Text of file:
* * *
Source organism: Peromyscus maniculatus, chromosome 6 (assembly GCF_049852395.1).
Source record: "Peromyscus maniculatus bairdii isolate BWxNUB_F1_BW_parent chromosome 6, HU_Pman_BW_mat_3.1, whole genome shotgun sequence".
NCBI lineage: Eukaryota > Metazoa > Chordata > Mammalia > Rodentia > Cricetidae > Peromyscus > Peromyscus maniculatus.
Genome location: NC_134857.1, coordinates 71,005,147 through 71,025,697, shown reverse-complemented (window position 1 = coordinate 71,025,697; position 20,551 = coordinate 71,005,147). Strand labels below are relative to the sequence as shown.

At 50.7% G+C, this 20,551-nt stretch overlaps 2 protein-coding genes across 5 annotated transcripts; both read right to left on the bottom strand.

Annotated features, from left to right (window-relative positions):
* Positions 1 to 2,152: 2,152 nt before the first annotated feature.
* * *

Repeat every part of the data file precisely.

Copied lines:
Source organism: Peromyscus maniculatus, chromosome 6 (assembly GCF_049852395.1).
Source record: "Peromyscus maniculatus bairdii isolate BWxNUB_F1_BW_parent chromosome 6, HU_Pman_BW_mat_3.1, whole genome shotgun sequence".
NCBI lineage: Eukaryota > Metazoa > Chordata > Mammalia > Rodentia > Cricetidae > Peromyscus > Peromyscus maniculatus.
Genome location: NC_134857.1, coordinates 71,005,147 through 71,025,697, shown reverse-complemented (window position 1 = coordinate 71,025,697; position 20,551 = coordinate 71,005,147). Strand labels below are relative to the sequence as shown.

At 50.7% G+C, this 20,551-nt stretch overlaps 2 protein-coding genes across 5 annotated transcripts; both read right to left on the bottom strand.

Annotated features, from left to right (window-relative positions):
* Positions 1 to 2,152: 2,152 nt before the first annotated feature.